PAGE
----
In conclusion, distinct solid tumor cells secrete GRP-78 thereby

In conclusion, distinct solid tumor cells secrete GRP-78 thereby gaining resistance to bortezomib. These learn more findings describe a hitherto unknown mechanism of resistance to proteasome inhibitors and may offer a novel strategy to increase

the susceptibility of solid tumor cells to bortezomib. Poster No. 154 The Effect of Platycodin D on Breast Cancer-Induced Bone Destruction Sun Kyoung Lee 1,2 , Kwang-Kyun Park1,2, Yeong-Shik Kim3, Young-Wan Ha3, Won-Yoon Chung1,2 1 Department of Oral Biology, Oral Cancer Research Institute, Oral Science Research Institute, Brain Korea 21 Project, College of Dentistry Yonsei University, Seoul, Korea Republic, 2 Department of Applied Life Science, The Graduate School, Yonsei University, Seoul, Korea Republic, 3 Natural Products Research Institute, College of Pharmacy, Seoul National University, Seoul, Korea Republic Breast cancer is the most common cancer

affecting women in the United States and other countries. In individuals with breast cancer, the MNK inhibitor frequency of bone metastasis is much higher than other organ metastases. Breast cancer cells secrete osteolytic factors, such as parathyroid hormone-related protein (PTHrP), interleukin (IL)-1β, -6 and -11. These factors stimulate stromal/osteoblastic cells to over-express receptor activator of nuclear factor-kappa B ligand (RANKL), which is required to induce osteoclast CH5424802 concentration formation/activation. Over-expression of RANKL results in increased osteoclast formation and bone resorption. The subsequent bone resorption induces the release of various growth factors from the bone matrix, such as transforming growth factor (TGF)-β, insulin-like growth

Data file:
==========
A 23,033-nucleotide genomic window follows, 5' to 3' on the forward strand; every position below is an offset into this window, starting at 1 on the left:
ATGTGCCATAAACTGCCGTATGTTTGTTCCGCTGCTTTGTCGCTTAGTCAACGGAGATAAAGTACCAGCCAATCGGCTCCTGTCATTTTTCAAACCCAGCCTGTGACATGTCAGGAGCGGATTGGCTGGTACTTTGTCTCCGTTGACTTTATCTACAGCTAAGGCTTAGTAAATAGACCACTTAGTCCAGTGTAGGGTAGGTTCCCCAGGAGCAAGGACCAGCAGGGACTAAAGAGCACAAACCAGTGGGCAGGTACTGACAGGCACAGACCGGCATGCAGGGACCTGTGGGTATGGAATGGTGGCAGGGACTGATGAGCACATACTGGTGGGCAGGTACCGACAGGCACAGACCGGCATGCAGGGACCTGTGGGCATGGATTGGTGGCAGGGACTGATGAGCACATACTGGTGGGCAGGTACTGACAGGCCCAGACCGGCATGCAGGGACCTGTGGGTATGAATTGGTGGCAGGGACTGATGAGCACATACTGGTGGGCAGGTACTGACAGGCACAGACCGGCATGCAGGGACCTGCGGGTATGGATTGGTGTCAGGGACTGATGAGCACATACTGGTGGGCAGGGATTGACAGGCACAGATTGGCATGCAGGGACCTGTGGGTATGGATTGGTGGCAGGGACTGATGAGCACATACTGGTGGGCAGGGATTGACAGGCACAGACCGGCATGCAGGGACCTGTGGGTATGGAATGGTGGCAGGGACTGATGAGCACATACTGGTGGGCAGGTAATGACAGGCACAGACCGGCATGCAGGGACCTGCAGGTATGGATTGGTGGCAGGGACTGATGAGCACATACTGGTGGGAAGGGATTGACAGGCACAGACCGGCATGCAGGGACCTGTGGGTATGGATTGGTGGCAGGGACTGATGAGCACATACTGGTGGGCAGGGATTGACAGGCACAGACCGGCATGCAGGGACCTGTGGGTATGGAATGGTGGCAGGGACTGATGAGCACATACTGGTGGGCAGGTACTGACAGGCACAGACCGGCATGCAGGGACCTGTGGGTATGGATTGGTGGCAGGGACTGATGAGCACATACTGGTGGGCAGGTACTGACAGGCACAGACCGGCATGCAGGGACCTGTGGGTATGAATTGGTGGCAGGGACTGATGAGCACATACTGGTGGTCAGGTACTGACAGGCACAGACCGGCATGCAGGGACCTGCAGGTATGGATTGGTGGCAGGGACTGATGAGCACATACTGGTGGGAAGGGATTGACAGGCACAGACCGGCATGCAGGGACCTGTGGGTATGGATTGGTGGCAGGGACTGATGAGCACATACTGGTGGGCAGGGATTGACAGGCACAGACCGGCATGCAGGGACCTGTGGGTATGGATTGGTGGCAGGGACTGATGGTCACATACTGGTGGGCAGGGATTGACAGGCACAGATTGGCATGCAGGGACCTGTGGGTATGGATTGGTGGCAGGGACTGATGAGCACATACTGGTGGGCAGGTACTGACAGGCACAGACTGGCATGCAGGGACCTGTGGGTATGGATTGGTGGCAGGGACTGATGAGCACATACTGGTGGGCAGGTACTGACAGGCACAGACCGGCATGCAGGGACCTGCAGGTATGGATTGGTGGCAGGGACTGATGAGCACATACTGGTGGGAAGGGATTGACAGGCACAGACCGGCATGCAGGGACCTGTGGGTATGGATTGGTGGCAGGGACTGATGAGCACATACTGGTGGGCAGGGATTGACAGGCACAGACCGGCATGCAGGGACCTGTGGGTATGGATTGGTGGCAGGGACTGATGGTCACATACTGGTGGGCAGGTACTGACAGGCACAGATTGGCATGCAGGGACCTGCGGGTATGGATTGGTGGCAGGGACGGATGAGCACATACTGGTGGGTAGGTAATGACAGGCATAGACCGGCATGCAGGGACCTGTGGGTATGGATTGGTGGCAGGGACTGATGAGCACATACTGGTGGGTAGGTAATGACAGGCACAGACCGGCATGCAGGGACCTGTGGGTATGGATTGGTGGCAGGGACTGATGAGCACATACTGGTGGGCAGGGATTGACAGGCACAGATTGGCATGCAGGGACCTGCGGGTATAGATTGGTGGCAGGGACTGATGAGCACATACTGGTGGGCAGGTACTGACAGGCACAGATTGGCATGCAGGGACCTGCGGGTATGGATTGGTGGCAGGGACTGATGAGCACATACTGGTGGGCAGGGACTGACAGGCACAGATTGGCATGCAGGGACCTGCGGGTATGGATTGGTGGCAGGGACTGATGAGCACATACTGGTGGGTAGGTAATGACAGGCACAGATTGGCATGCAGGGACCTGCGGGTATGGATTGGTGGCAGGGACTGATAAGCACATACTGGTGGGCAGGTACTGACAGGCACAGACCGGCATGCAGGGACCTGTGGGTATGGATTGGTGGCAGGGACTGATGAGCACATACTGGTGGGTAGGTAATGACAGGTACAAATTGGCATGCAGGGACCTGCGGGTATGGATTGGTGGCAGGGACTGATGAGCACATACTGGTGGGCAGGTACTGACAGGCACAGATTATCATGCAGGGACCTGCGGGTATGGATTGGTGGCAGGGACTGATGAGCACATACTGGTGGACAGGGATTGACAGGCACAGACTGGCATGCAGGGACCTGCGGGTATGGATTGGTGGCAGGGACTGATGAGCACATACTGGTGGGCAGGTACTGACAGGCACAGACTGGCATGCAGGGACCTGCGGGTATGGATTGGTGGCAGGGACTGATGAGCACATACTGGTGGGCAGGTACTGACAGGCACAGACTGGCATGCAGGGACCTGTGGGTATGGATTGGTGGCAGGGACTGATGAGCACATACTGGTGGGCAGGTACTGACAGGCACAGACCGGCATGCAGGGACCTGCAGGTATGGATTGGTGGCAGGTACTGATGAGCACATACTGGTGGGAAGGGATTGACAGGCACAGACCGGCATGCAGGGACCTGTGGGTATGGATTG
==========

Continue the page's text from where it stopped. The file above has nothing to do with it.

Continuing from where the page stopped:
factor Cytidine deaminase (IGF)-Iand -II. The released growth factors stimulate the proliferation of cancer cells. The interaction between tumor cells and bone cells, called to ‘vicious cycle’, is crucial for the initiation and promotion of skeletal metastasis. We found that platycodin D (PD), a major constituent of triterpene saponins found in the root of Platycodon grandiflorum, inhibited the viability of human breast cancer MDA-MB-231 cells, in a dose-dependent manner. However, PD did not influence the secretion of osteolytic factors in MDA-MB-231 cells and RANKL/OPG ratio in osteoblasts treated with conditioned media of MDA-MB-231 cells. PD suppressed RANKL-induced osteoclast formation/activation through down-regulation of c-Fos and nuclear factor of activated T cells 1 (NFATc1) in mouse bone marrow-derived macrophage (BMM) cells. PD also induced apoptosis in osteoclasts. Consistent with the in vitro effect, PD showed the inhibitory effect on tumor growth and tumor-induced bone destruction in vivo.

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